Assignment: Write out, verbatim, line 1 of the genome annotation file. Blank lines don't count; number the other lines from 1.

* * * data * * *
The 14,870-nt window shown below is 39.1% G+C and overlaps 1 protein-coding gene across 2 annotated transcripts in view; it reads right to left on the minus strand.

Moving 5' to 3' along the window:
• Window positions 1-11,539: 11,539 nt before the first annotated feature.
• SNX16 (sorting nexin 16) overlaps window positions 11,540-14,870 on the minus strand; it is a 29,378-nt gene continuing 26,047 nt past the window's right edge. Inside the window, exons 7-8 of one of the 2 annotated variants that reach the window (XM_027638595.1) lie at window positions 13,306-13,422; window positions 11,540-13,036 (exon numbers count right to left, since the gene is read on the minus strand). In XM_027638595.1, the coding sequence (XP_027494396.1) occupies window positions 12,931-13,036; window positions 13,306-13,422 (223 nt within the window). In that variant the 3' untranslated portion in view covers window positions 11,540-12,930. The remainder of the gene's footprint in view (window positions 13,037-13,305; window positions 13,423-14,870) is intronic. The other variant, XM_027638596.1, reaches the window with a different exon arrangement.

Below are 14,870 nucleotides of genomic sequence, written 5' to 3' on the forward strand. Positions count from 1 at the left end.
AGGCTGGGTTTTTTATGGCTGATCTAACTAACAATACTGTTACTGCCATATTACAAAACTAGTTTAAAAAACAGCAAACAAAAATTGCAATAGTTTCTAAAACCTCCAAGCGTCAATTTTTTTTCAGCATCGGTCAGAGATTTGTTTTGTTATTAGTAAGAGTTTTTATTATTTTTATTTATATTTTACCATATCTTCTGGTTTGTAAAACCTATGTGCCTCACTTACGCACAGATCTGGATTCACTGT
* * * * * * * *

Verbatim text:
The 14,870-nt window shown below is 39.1% G+C and overlaps 1 protein-coding gene across 2 annotated transcripts in view; it reads right to left on the minus strand.